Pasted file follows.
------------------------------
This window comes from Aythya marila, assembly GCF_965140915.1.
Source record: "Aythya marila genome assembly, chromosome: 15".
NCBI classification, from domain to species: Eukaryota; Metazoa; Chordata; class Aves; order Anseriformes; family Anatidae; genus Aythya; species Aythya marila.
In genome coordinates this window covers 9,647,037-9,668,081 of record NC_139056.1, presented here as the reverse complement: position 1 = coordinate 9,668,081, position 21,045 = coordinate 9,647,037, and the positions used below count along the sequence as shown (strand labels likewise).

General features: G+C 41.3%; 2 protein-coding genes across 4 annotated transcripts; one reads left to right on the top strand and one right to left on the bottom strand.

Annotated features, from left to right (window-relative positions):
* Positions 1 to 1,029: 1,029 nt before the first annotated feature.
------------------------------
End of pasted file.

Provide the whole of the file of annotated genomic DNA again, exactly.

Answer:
This window comes from Aythya marila, assembly GCF_965140915.1.
Source record: "Aythya marila genome assembly, chromosome: 15".
NCBI classification, from domain to species: Eukaryota; Metazoa; Chordata; class Aves; order Anseriformes; family Anatidae; genus Aythya; species Aythya marila.
In genome coordinates this window covers 9,647,037-9,668,081 of record NC_139056.1, presented here as the reverse complement: position 1 = coordinate 9,668,081, position 21,045 = coordinate 9,647,037, and the positions used below count along the sequence as shown (strand labels likewise).

General features: G+C 41.3%; 2 protein-coding genes across 4 annotated transcripts; one reads left to right on the top strand and one right to left on the bottom strand.

Annotated features, from left to right (window-relative positions):
* Positions 1 to 1,029: 1,029 nt before the first annotated feature.